UPDATE (12/26): I updated this post to use the
href instead of the
It’s Christmas day, and yes, I’m partaking in the usual holiday fun such as watching Basketball, hanging out with the family and eating our traditional Alaskan king crab Christmas dinner. But of course it wouldn’t be a complete day without writing a tiny bit of code!
Today I’ve been working on improving the UI here and there in Subtext.
One common task I run into over and over is using an anchor tag to
trigger the hiding of another element such as a
DIV. It happens so
often that I get pretty tired of hooking up each and every link to the
element it must hide. Being the lazy bastard that I am, I thought I’d
try to come up with a way to do this once and for all with jQuery and a
bit of convention.
Here’s what I came up with. The following HTML shows a
with an associated link that when clicked, should hide the
This here DIV will be hidden when you click on
<a href="#hide-this" class="close">This is the link that hides the DIV</a>
The convention here is that any anchor tag with a class “
going to have its click event hooked up to close another element. That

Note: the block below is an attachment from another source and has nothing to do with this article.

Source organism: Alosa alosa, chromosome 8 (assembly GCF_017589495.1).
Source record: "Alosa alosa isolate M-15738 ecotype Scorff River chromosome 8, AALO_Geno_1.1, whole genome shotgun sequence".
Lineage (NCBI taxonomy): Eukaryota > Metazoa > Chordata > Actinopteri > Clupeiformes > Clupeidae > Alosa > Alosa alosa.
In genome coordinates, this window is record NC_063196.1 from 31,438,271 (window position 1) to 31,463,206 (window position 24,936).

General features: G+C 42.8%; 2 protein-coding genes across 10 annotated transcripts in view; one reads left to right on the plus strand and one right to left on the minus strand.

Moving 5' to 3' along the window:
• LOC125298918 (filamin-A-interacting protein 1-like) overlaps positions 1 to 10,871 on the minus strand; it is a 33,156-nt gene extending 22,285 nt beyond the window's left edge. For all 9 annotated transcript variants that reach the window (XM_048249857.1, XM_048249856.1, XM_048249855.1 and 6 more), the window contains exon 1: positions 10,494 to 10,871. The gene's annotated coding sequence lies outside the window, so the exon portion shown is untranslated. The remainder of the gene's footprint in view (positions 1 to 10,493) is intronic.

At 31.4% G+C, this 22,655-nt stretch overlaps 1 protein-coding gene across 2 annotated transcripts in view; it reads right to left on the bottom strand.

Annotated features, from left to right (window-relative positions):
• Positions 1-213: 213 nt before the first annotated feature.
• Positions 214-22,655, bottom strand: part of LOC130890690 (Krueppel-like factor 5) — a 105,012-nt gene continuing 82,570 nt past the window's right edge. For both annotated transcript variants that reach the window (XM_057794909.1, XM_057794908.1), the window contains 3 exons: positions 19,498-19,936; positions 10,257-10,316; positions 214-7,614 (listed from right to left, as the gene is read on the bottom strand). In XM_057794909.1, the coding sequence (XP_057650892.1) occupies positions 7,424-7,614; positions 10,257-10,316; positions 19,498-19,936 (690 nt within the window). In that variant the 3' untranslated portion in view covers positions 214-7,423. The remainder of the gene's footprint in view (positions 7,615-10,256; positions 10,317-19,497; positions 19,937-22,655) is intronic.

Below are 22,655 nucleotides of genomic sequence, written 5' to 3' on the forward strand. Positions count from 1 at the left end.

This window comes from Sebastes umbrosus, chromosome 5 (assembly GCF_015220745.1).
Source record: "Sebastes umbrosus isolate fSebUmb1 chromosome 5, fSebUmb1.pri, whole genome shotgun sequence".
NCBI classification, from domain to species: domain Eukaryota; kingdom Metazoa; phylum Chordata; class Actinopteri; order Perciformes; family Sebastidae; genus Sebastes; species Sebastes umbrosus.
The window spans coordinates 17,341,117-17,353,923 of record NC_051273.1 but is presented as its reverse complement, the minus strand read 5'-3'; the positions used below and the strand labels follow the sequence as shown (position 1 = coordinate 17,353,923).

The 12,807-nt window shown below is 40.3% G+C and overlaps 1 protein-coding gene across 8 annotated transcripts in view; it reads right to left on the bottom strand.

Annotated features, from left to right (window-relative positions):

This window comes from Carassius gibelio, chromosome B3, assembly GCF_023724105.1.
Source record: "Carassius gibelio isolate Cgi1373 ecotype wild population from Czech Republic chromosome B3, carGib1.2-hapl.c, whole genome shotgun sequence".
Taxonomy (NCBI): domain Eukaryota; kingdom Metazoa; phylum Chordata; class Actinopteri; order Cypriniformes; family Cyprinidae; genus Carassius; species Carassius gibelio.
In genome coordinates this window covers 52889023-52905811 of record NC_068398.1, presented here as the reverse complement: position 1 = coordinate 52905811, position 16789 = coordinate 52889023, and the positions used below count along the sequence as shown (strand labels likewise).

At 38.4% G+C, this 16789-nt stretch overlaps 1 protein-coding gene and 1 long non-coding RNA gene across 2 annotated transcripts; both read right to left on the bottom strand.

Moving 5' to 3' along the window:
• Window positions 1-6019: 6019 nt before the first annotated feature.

element is identified by the anchor tag’s
href attribute, which
contains the id of the element to hide. This was based on a suggestion
by a couple of commenters to the original version of this post where I
used a rel attribute. I like this much better for two reasons:
hrefvalue is a hash which is already in the correct format to be a CSS selector for an ID.
- I’m not using the
hrefvalue in the first place, so might as well make use of it.
Yeah, this is probably an abuse of this attribute, but in this case
it’s one I can live with due to the benefits it produces. The
attribute is supposed to define the relationship of the current document
to the document referenced by the anchor tag. Browsers don’t do anything
with this attribute, but search engines do as in the case with
rel value of
. However in this case, I feel my usage is in the spirit of this
attribute as I’m defining the relationship of the anchor tag to another
element in the document. Also, search engines are going to ignore the
value I put in there unless the id happens to match a valid value, so no
animals will be harmed by this.
Now I just need a little jQuery script to make the magic happen and hook up this behavior.
I happened to choose the slide up effect for hiding the element in this
case, but you could choose the
hide method or
fadeOut if you prefer.
I put up a simple demo here if you want to see it in action.
I’m just curious how others handle this sort of thing. If you have a better way, do let me know. :)